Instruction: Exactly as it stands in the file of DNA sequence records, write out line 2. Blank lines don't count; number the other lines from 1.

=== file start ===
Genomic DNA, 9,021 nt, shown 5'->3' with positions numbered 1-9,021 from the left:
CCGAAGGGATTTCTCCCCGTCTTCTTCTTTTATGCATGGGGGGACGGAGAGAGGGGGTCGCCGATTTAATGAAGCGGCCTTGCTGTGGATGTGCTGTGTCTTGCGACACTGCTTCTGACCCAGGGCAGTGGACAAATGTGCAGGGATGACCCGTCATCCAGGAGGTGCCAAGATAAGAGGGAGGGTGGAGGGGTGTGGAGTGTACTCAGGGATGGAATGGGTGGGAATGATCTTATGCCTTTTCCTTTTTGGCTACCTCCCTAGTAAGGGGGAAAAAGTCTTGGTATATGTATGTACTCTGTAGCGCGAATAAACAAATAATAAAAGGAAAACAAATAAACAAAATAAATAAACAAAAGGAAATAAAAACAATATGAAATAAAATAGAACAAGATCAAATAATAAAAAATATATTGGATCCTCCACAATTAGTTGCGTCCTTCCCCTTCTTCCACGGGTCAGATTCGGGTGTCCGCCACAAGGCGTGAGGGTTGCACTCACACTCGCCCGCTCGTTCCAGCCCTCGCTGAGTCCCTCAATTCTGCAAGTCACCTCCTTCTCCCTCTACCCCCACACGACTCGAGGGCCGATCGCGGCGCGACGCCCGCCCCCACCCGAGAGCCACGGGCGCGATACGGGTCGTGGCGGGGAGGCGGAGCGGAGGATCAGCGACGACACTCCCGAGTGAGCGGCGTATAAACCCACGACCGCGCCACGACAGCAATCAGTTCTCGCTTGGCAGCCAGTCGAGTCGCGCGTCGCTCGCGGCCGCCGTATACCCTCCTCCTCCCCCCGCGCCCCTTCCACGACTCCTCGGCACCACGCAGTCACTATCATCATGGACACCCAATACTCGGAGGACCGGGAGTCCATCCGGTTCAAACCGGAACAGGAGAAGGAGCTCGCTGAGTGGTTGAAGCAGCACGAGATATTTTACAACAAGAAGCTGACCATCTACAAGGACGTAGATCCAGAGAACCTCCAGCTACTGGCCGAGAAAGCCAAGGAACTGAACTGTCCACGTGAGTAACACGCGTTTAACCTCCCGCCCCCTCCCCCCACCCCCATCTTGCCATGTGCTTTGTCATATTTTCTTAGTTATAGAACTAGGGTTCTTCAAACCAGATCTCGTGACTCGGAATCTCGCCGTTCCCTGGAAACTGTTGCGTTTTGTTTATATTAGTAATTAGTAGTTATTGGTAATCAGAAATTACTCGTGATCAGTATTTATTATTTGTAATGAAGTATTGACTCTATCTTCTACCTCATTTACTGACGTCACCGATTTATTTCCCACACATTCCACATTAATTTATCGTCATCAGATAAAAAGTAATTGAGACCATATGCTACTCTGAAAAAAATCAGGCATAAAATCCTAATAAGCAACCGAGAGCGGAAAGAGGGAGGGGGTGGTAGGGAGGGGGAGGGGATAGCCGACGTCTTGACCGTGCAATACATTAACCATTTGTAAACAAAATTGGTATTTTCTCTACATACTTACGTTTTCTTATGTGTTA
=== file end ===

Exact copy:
CCGAAGGGATTTCTCCCCGTCTTCTTCTTTTATGCATGGGGGGACGGAGAGAGGGGGTCGCCGATTTAATGAAGCGGCCTTGCTGTGGATGTGCTGTGTCTTGCGACACTGCTTCTGACCCAGGGCAGTGGACAAATGTGCAGGGATGACCCGTCATCCAGGAGGTGCCAAGATAAGAGGGAGGGTGGAGGGGTGTGGAGTGTACTCAGGGATGGAATGGGTGGGAATGATCTTATGCCTTTTCCTTTTTGGCTACCTCCCTAGTAAGGGGGAAAAAGTCTTGGTATATGTATGTACTCTGTAGCGCGAATAAACAAATAATAAAAGGAAAACAAATAAACAAAATAAATAAACAAAAGGAAATAAAAACAATATGAAATAAAATAGAACAAGATCAAATAATAAAAAATATATTGGATCCTCCACAATTAGTTGCGTCCTTCCCCTTCTTCCACGGGTCAGATTCGGGTGTCCGCCACAAGGCGTGAGGGTTGCACTCACACTCGCCCGCTCGTTCCAGCCCTCGCTGAGTCCCTCAATTCTGCAAGTCACCTCCTTCTCCCTCTACCCCCACACGACTCGAGGGCCGATCGCGGCGCGACGCCCGCCCCCACCCGAGAGCCACGGGCGCGATACGGGTCGTGGCGGGGAGGCGGAGCGGAGGATCAGCGACGACACTCCCGAGTGAGCGGCGTATAAACCCACGACCGCGCCACGACAGCAATCAGTTCTCGCTTGGCAGCCAGTCGAGTCGCGCGTCGCTCGCGGCCGCCGTATACCCTCCTCCTCCCCCCGCGCCCCTTCCACGACTCCTCGGCACCACGCAGTCACTATCATCATGGACACCCAATACTCGGAGGACCGGGAGTCCATCCGGTTCAAACCGGAACAGGAGAAGGAGCTCGCTGAGTGGTTGAAGCAGCACGAGATATTTTACAACAAGAAGCTGACCATCTACAAGGACGTAGATCCAGAGAACCTCCAGCTACTGGCCGAGAAAGCCAAGGAACTGAACTGTCCACGTGAGTAACACGCGTTTAACCTCCCGCCCCCTCCCCCCACCCCCATCTTGCCATGTGCTTTGTCATATTTTCTTAGTTATAGAACTAGGGTTCTTCAAACCAGATCTCGTGACTCGGAATCTCGCCGTTCCCTGGAAACTGTTGCGTTTTGTTTATATTAGTAATTAGTAGTTATTGGTAATCAGAAATTACTCGTGATCAGTATTTATTATTTGTAATGAAGTATTGACTCTATCTTCTACCTCATTTACTGACGTCACCGATTTATTTCCCACACATTCCACATTAATTTATCGTCATCAGATAAAAAGTAATTGAGACCATATGCTACTCTGAAAAAAATCAGGCATAAAATCCTAATAAGCAACCGAGAGCGGAAAGAGGGAGGGGGTGGTAGGGAGGGGGAGGGGATAGCCGACGTCTTGACCGTGCAATACATTAACCATTTGTAAACAAAATTGGTATTTTCTCTACATACTTACGTTTTCTTATGTGTTA